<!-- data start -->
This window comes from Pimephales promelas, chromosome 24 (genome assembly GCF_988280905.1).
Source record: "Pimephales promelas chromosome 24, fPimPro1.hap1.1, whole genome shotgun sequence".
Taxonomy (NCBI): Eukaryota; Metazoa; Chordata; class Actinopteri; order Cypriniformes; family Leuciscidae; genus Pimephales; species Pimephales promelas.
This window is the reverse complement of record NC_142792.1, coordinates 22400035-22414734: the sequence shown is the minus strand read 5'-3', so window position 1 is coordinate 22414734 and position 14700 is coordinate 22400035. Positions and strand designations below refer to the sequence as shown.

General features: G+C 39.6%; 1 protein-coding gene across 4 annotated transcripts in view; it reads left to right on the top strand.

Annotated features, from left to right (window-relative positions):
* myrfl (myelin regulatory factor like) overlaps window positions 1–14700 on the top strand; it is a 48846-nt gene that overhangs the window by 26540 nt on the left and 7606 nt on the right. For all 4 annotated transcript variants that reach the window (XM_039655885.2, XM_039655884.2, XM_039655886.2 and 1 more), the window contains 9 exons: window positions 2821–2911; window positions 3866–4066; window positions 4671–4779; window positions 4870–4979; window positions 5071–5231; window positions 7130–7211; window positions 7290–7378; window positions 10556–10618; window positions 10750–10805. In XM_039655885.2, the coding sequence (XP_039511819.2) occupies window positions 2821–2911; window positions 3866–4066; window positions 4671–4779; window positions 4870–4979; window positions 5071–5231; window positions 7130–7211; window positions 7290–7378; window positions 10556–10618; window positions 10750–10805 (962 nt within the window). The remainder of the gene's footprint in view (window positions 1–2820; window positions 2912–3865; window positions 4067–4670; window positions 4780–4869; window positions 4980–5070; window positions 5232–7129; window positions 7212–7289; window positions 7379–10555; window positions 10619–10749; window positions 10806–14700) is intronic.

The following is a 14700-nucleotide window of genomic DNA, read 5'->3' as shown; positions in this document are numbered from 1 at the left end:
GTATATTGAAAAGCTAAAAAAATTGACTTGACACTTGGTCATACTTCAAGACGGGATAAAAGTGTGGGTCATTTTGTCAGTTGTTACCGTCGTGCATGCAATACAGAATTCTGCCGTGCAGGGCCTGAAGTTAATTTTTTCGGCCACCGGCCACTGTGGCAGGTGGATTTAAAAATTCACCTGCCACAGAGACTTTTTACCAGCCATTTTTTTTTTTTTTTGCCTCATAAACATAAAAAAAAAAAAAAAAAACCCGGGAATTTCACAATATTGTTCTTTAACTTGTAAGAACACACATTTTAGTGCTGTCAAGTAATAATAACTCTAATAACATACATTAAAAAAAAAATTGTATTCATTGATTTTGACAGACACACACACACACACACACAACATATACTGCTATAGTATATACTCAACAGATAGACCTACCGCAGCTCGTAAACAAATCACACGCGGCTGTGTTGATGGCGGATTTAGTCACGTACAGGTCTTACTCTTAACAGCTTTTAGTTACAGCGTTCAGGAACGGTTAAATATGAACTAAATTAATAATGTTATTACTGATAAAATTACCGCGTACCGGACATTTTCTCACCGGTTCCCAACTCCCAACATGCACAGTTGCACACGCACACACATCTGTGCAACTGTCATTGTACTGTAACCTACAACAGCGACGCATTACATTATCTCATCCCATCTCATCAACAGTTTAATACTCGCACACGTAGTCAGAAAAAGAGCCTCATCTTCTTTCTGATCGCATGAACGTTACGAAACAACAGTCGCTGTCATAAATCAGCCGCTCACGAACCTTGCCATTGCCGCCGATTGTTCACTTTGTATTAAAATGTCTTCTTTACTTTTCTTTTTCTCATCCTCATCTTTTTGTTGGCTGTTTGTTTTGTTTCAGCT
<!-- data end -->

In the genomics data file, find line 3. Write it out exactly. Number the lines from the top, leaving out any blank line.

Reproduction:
Taxonomy (NCBI): Eukaryota; Metazoa; Chordata; class Actinopteri; order Cypriniformes; family Leuciscidae; genus Pimephales; species Pimephales promelas.